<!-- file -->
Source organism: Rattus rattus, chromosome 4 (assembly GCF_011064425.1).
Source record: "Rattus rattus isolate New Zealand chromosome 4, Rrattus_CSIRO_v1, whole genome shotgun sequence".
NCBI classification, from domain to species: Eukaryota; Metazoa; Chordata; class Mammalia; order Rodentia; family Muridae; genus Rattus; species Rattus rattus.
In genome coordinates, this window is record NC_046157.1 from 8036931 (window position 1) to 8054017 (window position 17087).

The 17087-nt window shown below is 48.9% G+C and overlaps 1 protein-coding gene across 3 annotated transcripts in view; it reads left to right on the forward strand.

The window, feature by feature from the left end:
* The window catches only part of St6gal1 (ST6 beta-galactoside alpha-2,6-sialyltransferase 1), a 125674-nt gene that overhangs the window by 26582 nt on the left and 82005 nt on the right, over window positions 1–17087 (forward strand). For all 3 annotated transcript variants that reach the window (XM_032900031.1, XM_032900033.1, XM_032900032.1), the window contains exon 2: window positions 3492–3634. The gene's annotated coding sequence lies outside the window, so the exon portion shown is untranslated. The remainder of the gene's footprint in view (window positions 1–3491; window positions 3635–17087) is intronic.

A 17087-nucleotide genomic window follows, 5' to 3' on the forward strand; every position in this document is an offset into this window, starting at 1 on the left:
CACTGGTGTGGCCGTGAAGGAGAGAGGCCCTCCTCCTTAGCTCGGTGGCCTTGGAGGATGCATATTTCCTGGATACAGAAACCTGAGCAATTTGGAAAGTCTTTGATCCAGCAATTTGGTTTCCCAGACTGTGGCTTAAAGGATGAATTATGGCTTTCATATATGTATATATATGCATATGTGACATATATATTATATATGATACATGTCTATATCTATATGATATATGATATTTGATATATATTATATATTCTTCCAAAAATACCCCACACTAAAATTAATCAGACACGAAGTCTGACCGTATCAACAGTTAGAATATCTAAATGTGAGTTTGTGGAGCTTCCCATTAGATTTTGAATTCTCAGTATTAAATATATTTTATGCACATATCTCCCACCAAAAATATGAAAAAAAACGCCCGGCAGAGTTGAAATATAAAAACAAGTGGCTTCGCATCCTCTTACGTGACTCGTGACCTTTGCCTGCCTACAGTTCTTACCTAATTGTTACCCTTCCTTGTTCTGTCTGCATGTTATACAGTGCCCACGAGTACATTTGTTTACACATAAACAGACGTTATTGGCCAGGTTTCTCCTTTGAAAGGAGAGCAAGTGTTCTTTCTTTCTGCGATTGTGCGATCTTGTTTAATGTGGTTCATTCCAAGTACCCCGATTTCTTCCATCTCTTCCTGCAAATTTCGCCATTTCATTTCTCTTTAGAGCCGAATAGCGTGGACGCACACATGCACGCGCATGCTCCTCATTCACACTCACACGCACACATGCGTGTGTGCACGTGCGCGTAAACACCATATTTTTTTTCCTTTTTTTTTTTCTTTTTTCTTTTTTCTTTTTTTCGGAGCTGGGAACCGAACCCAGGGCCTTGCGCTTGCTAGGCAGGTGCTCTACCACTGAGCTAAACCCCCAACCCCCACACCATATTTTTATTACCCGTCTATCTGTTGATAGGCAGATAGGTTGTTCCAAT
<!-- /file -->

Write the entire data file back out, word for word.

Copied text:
Source organism: Rattus rattus, chromosome 4 (assembly GCF_011064425.1).
Source record: "Rattus rattus isolate New Zealand chromosome 4, Rrattus_CSIRO_v1, whole genome shotgun sequence".
NCBI classification, from domain to species: Eukaryota; Metazoa; Chordata; class Mammalia; order Rodentia; family Muridae; genus Rattus; species Rattus rattus.
In genome coordinates, this window is record NC_046157.1 from 8036931 (window position 1) to 8054017 (window position 17087).

The 17087-nt window shown below is 48.9% G+C and overlaps 1 protein-coding gene across 3 annotated transcripts in view; it reads left to right on the forward strand.

The window, feature by feature from the left end:
* The window catches only part of St6gal1 (ST6 beta-galactoside alpha-2,6-sialyltransferase 1), a 125674-nt gene that overhangs the window by 26582 nt on the left and 82005 nt on the right, over window positions 1–17087 (forward strand). For all 3 annotated transcript variants that reach the window (XM_032900031.1, XM_032900033.1, XM_032900032.1), the window contains exon 2: window positions 3492–3634. The gene's annotated coding sequence lies outside the window, so the exon portion shown is untranslated. The remainder of the gene's footprint in view (window positions 1–3491; window positions 3635–17087) is intronic.

A 17087-nucleotide genomic window follows, 5' to 3' on the forward strand; every position in this document is an offset into this window, starting at 1 on the left:
CACTGGTGTGGCCGTGAAGGAGAGAGGCCCTCCTCCTTAGCTCGGTGGCCTTGGAGGATGCATATTTCCTGGATACAGAAACCTGAGCAATTTGGAAAGTCTTTGATCCAGCAATTTGGTTTCCCAGACTGTGGCTTAAAGGATGAATTATGGCTTTCATATATGTATATATATGCATATGTGACATATATATTATATATGATACATGTCTATATCTATATGATATATGATATTTGATATATATTATATATTCTTCCAAAAATACCCCACACTAAAATTAATCAGACACGAAGTCTGACCGTATCAACAGTTAGAATATCTAAATGTGAGTTTGTGGAGCTTCCCATTAGATTTTGAATTCTCAGTATTAAATATATTTTATGCACATATCTCCCACCAAAAATATGAAAAAAAACGCCCGGCAGAGTTGAAATATAAAAACAAGTGGCTTCGCATCCTCTTACGTGACTCGTGACCTTTGCCTGCCTACAGTTCTTACCTAATTGTTACCCTTCCTTGTTCTGTCTGCATGTTATACAGTGCCCACGAGTACATTTGTTTACACATAAACAGACGTTATTGGCCAGGTTTCTCCTTTGAAAGGAGAGCAAGTGTTCTTTCTTTCTGCGATTGTGCGATCTTGTTTAATGTGGTTCATTCCAAGTACCCCGATTTCTTCCATCTCTTCCTGCAAATTTCGCCATTTCATTTCTCTTTAGAGCCGAATAGCGTGGACGCACACATGCACGCGCATGCTCCTCATTCACACTCACACGCACACATGCGTGTGTGCACGTGCGCGTAAACACCATATTTTTTTTCCTTTTTTTTTTTCTTTTTTCTTTTTTCTTTTTTTCGGAGCTGGGAACCGAACCCAGGGCCTTGCGCTTGCTAGGCAGGTGCTCTACCACTGAGCTAAACCCCCAACCCCCACACCATATTTTTATTACCCGTCTATCTGTTGATAGGCAGATAGGTTGTTCCAAT